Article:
Proposed Groundwater Bill: Nailing the toolbox shut on groundwater management
The Wisconsin legislature is scrambling to finish up its business by the end of the month. This means that the bad bills we’ve been monitoring might either quietly go away, or be rushed through in a last second push. We want to make sure that the retrograde groundwater bill, SB302/AB679, does not make through the final push.
In 2004, Wisconsin passed a groundwater protection bill – an important first step toward sustainable management of groundwater by recognizing that if you pump water out of the ground too close to streams and lakes, they can dry up. That bill was a start, not an end point.
Since that bill was passed, groundwater pumping in the state has exploded. Most of these new wells are for crop irrigation. The number of requests to DNR for high capacity well permits – wells that pump more than 100,000 gallons of water from the ground per day – for irrigation alone increased from 166 in 2008 to 305 in 2013. Most of them are concentrated in one portion of the state: the Central Sands, (although they are increasing in other areas of the state, like western Wisconsin).
Meanwhile, lakes and rivers in the Central Sands are drying up. In some cases, entire lakes are so dry they are growing trees and grass. Scientists have been able to connect the dots showing that drying up surface waters is directly tied to excessive pumping. The DNR was given clear authority in a 2009 unanimous Supreme Court decision that they needed to consider impacts of groundwater pumping to waters of the state.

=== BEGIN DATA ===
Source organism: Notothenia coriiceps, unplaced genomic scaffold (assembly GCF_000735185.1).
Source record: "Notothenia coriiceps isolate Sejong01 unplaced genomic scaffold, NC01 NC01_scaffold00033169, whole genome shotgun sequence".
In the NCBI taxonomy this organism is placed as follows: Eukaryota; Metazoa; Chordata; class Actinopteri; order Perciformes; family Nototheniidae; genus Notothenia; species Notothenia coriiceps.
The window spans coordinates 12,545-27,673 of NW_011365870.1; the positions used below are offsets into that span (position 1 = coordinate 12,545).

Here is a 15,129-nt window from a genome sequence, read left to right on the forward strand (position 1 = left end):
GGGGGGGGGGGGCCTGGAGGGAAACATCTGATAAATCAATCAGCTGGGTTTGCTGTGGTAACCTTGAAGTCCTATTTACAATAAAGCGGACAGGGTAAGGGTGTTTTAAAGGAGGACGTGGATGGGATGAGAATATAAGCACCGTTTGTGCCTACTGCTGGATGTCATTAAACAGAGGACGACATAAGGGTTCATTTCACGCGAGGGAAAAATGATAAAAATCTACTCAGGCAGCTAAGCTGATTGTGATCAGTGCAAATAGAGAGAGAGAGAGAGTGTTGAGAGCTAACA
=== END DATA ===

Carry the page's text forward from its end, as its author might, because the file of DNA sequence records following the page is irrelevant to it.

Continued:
The groundwater bill SB302/AB679:
- Removes the requirement from the agency to assess the cumulative impact of wells on lakes rivers and wetlands (other than the tiny sliver of them identified in the current groundwater law);
- Limits the conditions they can put on a permit (like monitoring for impacts to surface waters);
- Mandates that the agency figure it all out in 120 days or the permit is automatically granted.
Additionally, the bill turns a permit to pump water into a property right that is attached to that parcel of land forever.
Instead of giving DNR more tools to resolve a complex issue around a resource we all depend on, this bill nails the toolbox shut. And lakeshore and river property owners are left, literally, high and dry. SB302 is so retrograde that no amount of amendments can fix it.
Call, write, speak to your legislator and ask them to oppose SB302.